Though human trafficking laws are in place here in Nepal, they are implemented poorly. Numerous NGOs operate though with little coordination. With approximately 7000 men, women,children being trafficked here annually, information gathering is necessary, particularly since this is being done across borders. Its complex and necessitates coordination between many different agencies.
The second challenge is the culture itself. If a young woman has been trafficked and is rescued, its highly unlikely she can return to her village. Stigma runs deep, and many families will not accept her back. Her community sees her at fault, and with no place to return to, she is left alone with no safety net. The rescue coordination, the "safe" houses/hostels, training, healing are all necessary to help these survivors to recreate their family/community and self esteem. The trauma they suffer is all- consuming - emotional, mental, physical.
We spent time with the young women at a "safe" house/hostel today. They were all in different stages of healing and timing after their return to their country/life after being rescued. They were normal young Nepali women - loved to do art, play games, sing and, most specially, dance. We did all of these with them, and they clung to our arms, grabbed our hands to dance, smiled big, were shy, and screamed and laughed, and for a few short hours, maybe were able to see beyond the mire of their lives. Many cried when the time came to part. Estranged from their family, shunned by their community, they are forced to recreate their own.
Shakti Samuha (shaktisamuha.orga), an NGO, supported by their own meager funds, offer these survivors shelter (for as long as necessary as each one needs a differing amount of time to rebuild her life), skills training (computer, sewing, weaving) and a support to rebuild and recreate their lives.
7 of the young women, who have been working for Shakti Samuha for the past 3 years have also been learning how to teach Expressive Healing Arts training during this this time also. And that is what our global group of 12 is doing here in Kathmandu. We have come to support, be guinea pigs for the girls training, and help strengthen their safety net with the Power of Women. And in this past two weeks we have become heart-sisters along the path to wholeness. I have learned so much from them.
On Wellington Street
The exterior of the home is similar to many of the others on Wellington Street. But the interior is something altogether different, with every room, excluding the main parlor, the kitchen, and the large bathroom upstairs, being the same size, furnished with the same objects. All the rooms are ten by ten, and there are over twenty rooms, though that number is up for debate.
Because of the strange arrangement of rooms and their similar formats, the number seems to change depending on who you ask. Some have tried to count the rooms by making small changes as they pass from one to another. At around thirty, most begin to realize that the objects they had moved have returned to the original position, and that the marks on the walls they had left with chalk have mysteriously been whipped away. Some even try to leave doors open, only to discover that they have a propensity for closing themselves once you are several rooms away.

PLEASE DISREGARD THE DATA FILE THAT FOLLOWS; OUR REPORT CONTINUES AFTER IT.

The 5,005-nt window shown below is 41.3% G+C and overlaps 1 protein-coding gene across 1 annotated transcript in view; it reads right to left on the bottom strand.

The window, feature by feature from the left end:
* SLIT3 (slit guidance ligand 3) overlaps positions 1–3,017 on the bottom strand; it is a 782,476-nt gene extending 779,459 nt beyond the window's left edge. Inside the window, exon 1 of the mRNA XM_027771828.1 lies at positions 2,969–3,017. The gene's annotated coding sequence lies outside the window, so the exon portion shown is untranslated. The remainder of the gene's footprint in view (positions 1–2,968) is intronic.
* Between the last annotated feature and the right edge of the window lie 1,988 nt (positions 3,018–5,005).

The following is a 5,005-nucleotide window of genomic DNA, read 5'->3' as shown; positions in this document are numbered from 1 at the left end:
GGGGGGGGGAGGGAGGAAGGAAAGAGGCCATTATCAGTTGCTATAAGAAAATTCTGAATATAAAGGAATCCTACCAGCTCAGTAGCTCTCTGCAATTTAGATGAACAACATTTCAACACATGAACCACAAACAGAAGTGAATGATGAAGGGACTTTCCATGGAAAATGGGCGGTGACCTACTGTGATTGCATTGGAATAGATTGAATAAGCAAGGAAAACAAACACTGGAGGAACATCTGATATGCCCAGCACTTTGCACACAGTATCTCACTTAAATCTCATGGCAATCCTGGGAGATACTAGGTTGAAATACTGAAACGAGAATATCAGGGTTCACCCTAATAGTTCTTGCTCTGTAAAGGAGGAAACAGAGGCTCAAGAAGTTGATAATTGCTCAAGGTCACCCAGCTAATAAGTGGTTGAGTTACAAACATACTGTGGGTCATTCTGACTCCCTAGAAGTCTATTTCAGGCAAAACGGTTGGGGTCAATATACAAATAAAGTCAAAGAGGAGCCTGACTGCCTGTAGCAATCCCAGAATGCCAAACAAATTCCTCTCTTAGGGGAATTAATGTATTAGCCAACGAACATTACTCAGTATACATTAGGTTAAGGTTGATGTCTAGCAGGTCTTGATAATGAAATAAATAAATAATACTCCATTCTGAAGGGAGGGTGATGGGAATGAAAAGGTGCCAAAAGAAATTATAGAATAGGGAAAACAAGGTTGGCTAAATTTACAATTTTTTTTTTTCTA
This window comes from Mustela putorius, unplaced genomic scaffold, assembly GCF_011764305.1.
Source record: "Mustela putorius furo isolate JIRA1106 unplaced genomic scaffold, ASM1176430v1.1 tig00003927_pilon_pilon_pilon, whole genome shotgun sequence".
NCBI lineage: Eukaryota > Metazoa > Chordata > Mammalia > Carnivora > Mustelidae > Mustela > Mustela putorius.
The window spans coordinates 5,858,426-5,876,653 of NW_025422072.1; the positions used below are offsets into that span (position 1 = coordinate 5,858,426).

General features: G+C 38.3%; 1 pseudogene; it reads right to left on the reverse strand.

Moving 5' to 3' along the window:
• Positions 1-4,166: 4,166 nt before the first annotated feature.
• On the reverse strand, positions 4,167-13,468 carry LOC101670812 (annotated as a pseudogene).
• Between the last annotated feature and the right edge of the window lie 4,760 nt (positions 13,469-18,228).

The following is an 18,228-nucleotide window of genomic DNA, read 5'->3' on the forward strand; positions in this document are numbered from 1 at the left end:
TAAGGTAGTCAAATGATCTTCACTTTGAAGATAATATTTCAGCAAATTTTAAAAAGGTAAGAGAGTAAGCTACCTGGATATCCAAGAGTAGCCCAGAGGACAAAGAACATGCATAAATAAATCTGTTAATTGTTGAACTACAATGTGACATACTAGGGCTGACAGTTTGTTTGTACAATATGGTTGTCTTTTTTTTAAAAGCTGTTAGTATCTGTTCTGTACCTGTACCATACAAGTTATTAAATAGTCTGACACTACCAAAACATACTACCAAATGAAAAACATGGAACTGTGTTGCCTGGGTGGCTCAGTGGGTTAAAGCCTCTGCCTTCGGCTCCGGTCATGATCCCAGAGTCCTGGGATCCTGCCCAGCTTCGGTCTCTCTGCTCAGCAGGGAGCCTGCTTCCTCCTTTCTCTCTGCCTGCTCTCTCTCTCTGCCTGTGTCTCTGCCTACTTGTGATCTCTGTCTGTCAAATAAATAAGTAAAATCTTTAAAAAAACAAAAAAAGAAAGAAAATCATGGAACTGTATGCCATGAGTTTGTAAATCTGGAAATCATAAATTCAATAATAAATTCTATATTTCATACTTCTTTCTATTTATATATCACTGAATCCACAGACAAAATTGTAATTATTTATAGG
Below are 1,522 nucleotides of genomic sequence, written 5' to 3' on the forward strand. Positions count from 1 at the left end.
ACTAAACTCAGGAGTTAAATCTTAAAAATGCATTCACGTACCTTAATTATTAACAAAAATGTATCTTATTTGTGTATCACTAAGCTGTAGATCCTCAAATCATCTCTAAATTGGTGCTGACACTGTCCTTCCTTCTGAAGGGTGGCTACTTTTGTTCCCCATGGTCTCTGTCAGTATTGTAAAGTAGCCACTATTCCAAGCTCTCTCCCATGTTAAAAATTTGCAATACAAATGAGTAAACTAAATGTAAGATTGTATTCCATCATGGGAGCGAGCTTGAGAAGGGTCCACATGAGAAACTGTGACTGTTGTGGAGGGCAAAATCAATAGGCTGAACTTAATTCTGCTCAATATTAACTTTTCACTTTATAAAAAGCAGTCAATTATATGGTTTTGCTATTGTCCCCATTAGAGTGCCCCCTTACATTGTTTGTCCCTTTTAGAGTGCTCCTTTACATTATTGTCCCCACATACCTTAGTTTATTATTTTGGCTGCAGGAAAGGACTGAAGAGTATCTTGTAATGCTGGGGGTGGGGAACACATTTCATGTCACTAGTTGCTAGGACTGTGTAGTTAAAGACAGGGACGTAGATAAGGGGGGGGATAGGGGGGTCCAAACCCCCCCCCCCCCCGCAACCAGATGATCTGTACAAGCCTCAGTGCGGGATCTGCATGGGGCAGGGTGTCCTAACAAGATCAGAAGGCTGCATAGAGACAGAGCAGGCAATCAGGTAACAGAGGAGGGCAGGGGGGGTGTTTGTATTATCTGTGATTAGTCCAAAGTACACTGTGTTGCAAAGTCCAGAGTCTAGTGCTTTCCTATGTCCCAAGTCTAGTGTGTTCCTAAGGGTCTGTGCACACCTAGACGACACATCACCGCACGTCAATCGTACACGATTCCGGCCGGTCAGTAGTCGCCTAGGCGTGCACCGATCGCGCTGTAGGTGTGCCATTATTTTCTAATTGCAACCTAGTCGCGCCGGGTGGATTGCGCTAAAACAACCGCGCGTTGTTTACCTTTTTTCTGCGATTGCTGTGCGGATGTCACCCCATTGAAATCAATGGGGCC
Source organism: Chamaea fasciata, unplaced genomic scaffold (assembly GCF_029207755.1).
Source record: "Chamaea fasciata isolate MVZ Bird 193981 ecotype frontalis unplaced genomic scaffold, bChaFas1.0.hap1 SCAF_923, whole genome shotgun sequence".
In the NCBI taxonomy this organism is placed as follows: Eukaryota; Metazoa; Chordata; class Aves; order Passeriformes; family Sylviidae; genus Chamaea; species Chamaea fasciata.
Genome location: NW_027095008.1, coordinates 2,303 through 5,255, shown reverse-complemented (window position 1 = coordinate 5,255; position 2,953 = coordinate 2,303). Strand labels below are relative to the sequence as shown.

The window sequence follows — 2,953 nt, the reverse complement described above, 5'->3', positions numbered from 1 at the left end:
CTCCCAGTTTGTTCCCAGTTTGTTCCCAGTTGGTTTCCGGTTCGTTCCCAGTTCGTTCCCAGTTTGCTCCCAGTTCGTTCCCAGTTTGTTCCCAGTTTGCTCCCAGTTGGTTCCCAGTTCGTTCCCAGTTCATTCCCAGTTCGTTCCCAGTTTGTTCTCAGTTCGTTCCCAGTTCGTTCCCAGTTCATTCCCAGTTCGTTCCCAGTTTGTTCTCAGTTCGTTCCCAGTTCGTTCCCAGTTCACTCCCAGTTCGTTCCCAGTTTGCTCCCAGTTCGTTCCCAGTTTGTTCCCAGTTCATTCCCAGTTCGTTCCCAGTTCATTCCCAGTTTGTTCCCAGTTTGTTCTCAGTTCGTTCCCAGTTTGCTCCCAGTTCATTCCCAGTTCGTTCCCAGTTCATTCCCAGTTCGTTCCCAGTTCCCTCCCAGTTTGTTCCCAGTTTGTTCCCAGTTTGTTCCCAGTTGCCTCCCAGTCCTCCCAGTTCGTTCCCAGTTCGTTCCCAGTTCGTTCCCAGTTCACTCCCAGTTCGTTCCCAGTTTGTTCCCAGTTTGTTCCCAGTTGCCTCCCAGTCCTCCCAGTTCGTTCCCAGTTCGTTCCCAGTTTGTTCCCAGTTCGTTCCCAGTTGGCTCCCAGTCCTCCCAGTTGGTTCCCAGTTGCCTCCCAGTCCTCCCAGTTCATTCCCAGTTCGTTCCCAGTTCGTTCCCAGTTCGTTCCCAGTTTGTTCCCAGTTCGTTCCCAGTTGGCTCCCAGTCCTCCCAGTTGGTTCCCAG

The reason behind the peculiar design of the home is unknown, and none of the architects notes contain any information outside of floor plans. Although the existence of floor plans should be able to offer a clue as to how many rooms there are, it seems that as the years have passed, more and more rooms have been attributed to the home, added on by each preceding owner. The current figure of twenty is based on the original floor plans, though the actual number is likely closer to thirty.
Each room contains maroon colored wallpaper, one bed with black sheets, an old clock built into the wall, a short ornate lamp, and a single oak trunk at the front of the bed. Each room also contains a picture on the wall, and it is assumed that these are images of the original family. This should aid in the assessment of the number of rooms, but people report that in any visit one may see only a couple of the full total of pictures contained within the home. It is not uncommon for people to become lost within the walls of the house, and it is not strange for people to require a minimum of a half hour to find their way out.
Even groups can become lost, and it is believed that the walls are insulated as attempts to communicate between closed doors has proven to be impractical. This has not prevented people from purchasing the home, and like many of the buildings here there has been a long string of owners. But like many, it is always short lived, as a series of disappearances and deaths have marred this places history. Unlike many however, this has little impact on the popularity of the property and it is only the intervention of an investigation by local law enforcement that has managed to keep the home empty for any period of time.